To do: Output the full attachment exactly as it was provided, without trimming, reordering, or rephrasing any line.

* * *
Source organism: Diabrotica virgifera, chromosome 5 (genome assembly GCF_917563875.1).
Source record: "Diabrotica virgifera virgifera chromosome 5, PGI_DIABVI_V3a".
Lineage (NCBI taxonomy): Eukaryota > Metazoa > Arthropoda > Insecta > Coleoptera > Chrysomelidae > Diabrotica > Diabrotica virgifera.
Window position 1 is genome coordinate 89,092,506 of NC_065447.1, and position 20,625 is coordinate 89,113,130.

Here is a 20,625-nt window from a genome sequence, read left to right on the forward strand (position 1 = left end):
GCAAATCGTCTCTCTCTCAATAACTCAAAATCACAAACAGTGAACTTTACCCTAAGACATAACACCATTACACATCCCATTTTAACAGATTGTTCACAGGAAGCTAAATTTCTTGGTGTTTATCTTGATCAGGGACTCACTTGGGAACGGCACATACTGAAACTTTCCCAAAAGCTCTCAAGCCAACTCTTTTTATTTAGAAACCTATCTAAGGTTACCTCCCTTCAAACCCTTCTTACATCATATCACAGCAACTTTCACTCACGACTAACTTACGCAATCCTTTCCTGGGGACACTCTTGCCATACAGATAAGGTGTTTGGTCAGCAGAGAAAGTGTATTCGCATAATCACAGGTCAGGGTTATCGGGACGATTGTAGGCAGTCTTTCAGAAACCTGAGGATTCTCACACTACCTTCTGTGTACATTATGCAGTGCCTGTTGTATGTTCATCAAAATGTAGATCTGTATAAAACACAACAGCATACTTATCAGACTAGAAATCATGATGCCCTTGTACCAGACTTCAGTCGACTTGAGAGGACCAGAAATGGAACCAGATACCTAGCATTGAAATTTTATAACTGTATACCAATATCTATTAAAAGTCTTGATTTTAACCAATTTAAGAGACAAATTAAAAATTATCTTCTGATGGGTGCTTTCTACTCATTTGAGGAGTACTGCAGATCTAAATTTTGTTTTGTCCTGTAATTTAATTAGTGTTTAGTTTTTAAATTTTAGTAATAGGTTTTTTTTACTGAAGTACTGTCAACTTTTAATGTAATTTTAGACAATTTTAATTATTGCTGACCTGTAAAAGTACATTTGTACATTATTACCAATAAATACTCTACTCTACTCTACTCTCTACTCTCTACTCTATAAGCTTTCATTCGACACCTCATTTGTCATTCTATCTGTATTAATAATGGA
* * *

Source organism: Diabrotica virgifera, chromosome 5 (genome assembly GCF_917563875.1).
Source record: "Diabrotica virgifera virgifera chromosome 5, PGI_DIABVI_V3a".
Lineage (NCBI taxonomy): Eukaryota > Metazoa > Arthropoda > Insecta > Coleoptera > Chrysomelidae > Diabrotica > Diabrotica virgifera.
Window position 1 is genome coordinate 89,092,506 of NC_065447.1, and position 20,625 is coordinate 89,113,130.

Here is a 20,625-nt window from a genome sequence, read left to right on the forward strand (position 1 = left end):
GCAAATCGTCTCTCTCTCAATAACTCAAAATCACAAACAGTGAACTTTACCCTAAGACATAACACCATTACACATCCCATTTTAACAGATTGTTCACAGGAAGCTAAATTTCTTGGTGTTTATCTTGATCAGGGACTCACTTGGGAACGGCACATACTGAAACTTTCCCAAAAGCTCTCAAGCCAACTCTTTTTATTTAGAAACCTATCTAAGGTTACCTCCCTTCAAACCCTTCTTACATCATATCACAGCAACTTTCACTCACGACTAACTTACGCAATCCTTTCCTGGGGACACTCTTGCCATACAGATAAGGTGTTTGGTCAGCAGAGAAAGTGTATTCGCATAATCACAGGTCAGGGTTATCGGGACGATTGTAGGCAGTCTTTCAGAAACCTGAGGATTCTCACACTACCTTCTGTGTACATTATGCAGTGCCTGTTGTATGTTCATCAAAATGTAGATCTGTATAAAACACAACAGCATACTTATCAGACTAGAAATCATGATGCCCTTGTACCAGACTTCAGTCGACTTGAGAGGACCAGAAATGGAACCAGATACCTAGCATTGAAATTTTATAACTGTATACCAATATCTATTAAAAGTCTTGATTTTAACCAATTTAAGAGACAAATTAAAAATTATCTTCTGATGGGTGCTTTCTACTCATTTGAGGAGTACTGCAGATCTAAATTTTGTTTTGTCCTGTAATTTAATTAGTGTTTAGTTTTTAAATTTTAGTAATAGGTTTTTTTTACTGAAGTACTGTCAACTTTTAATGTAATTTTAGACAATTTTAATTATTGCTGACCTGTAAAAGTACATTTGTACATTATTACCAATAAATACTCTACTCTACTCTACTCTCTACTCTCTACTCTATAAGCTTTCATTCGACACCTCATTTGTCATTCTATCTGTATTAATAATGGA